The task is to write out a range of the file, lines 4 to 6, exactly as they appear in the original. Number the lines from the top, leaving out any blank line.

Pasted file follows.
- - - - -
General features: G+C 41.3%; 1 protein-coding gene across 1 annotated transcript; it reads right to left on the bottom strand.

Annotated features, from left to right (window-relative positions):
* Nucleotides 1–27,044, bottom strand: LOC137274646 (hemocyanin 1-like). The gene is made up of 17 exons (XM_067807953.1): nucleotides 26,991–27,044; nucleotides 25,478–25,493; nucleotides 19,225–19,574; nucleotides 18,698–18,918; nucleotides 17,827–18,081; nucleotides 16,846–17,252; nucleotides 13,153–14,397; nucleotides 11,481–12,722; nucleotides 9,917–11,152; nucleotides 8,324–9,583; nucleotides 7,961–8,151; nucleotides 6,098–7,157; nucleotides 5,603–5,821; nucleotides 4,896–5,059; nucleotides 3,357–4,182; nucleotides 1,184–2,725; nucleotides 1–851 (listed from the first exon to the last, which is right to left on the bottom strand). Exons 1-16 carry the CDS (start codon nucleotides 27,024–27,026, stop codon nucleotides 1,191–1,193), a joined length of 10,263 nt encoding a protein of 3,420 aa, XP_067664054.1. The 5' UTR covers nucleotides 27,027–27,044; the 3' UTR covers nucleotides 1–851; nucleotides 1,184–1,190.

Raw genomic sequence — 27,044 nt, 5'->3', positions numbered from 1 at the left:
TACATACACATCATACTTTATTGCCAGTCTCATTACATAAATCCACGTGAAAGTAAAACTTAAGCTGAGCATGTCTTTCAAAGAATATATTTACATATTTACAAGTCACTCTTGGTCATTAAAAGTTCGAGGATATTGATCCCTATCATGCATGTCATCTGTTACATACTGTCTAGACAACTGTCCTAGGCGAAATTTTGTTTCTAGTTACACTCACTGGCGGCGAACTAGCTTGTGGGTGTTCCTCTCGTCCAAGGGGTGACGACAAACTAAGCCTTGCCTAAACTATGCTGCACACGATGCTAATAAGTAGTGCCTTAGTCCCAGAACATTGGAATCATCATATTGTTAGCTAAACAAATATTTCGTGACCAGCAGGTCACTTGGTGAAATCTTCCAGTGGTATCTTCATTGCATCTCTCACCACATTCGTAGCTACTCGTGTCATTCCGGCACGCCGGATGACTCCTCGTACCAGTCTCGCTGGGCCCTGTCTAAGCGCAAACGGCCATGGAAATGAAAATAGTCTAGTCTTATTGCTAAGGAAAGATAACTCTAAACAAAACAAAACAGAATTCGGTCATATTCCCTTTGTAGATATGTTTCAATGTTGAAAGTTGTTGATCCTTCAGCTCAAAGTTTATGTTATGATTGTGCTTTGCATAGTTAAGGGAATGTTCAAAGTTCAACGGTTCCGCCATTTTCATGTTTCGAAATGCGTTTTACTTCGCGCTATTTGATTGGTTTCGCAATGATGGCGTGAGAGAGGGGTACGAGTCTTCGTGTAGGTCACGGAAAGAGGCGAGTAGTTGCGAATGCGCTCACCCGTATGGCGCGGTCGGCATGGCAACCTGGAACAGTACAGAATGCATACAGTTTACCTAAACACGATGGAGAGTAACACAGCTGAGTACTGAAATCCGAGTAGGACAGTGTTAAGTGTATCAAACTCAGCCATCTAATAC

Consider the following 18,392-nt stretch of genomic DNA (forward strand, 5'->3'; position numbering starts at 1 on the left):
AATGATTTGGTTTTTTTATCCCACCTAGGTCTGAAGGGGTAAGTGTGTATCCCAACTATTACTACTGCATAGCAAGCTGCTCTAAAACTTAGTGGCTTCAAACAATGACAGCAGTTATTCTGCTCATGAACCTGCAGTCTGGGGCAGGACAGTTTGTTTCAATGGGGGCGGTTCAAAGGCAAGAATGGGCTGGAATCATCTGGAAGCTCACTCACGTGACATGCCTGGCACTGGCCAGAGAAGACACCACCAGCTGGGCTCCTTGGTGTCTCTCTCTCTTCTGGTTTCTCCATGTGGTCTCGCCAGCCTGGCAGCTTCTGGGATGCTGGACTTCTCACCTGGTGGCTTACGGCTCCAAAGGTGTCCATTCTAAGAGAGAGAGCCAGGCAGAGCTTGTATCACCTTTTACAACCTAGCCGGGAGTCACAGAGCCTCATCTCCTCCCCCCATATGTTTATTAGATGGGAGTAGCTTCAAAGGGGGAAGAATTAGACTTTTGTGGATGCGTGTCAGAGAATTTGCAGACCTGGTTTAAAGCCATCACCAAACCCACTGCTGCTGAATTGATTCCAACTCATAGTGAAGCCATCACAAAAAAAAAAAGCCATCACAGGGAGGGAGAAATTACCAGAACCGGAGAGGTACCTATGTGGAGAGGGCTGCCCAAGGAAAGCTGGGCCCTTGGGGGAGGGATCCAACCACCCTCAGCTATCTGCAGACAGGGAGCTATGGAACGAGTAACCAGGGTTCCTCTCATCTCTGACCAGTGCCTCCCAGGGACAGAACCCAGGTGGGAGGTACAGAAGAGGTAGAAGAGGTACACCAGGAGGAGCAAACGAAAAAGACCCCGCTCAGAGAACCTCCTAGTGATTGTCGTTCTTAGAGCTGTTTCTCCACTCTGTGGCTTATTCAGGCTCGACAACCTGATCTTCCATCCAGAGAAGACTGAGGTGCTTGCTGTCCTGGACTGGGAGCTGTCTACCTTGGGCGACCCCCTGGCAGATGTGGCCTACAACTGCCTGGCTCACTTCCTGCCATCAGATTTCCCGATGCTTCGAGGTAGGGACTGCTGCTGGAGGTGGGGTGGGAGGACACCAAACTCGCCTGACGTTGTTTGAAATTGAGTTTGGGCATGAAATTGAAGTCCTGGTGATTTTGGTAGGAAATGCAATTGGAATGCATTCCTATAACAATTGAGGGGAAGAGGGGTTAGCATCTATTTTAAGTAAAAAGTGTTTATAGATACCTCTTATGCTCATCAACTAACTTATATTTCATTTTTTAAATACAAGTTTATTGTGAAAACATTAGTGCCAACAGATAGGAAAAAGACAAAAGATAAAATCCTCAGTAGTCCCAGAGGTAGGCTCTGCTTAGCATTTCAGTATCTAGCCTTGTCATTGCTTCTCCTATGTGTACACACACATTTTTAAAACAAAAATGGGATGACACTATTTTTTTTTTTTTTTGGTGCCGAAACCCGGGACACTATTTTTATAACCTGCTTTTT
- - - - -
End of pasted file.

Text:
Raw genomic sequence — 27,044 nt, 5'->3', positions numbered from 1 at the left:
TACATACACATCATACTTTATTGCCAGTCTCATTACATAAATCCACGTGAAAGTAAAACTTAAGCTGAGCATGTCTTTCAAAGAATATATTTACATATTTACAAGTCACTCTTGGTCATTAAAAGTTCGAGGATATTGATCCCTATCATGCATGTCATCTGTTACATACTGTCTAGACAACTGTCCTAGGCGAAATTTTGTTTCTAGTTACACTCACTGGCGGCGAACTAGCTTGTGGGTGTTCCTCTCGTCCAAGGGGTGACGACAAACTAAGCCTTGCCTAAACTATGCTGCACACGATGCTAATAAGTAGTGCCTTAGTCCCAGAACATTGGAATCATCATATTGTTAGCTAAACAAATATTTCGTGACCAGCAGGTCACTTGGTGAAATCTTCCAGTGGTATCTTCATTGCATCTCTCACCACATTCGTAGCTACTCGTGTCATTCCGGCACGCCGGATGACTCCTCGTACCAGTCTCGCTGGGCCCTGTCTAAGCGCAAACGGCCATGGAAATGAAAATAGTCTAGTCTTATTGCTAAGGAAAGATAACTCTAAACAAAACAAAACAGAATTCGGTCATATTCCCTTTGTAGATATGTTTCAATGTTGAAAGTTGTTGATCCTTCAGCTCAAAGTTTATGTTATGATTGTGCTTTGCATAGTTAAGGGAATGTTCAAAGTTCAACGGTTCCGCCATTTTCATGTTTCGAAATGCGTTTTACTTCGCGCTATTTGATTGGTTTCGCAATGATGGCGTGAGAGAGGGGTACGAGTCTTCGTGTAGGTCACGGAAAGAGGCGAGTAGTTGCGAATGCGCTCACCCGTATGGCGCGGTCGGCATGGCAACCTGGAACAGTACAGAATGCATACAGTTTACCTAAACACGATGGAGAGTAACACAGCTGAGTACTGAAATCCGAGTAGGACAGTGTTAAGTGTATCAAACTCAGCCATCTAATAC

Consider the following 18,392-nt stretch of genomic DNA (forward strand, 5'->3'; position numbering starts at 1 on the left):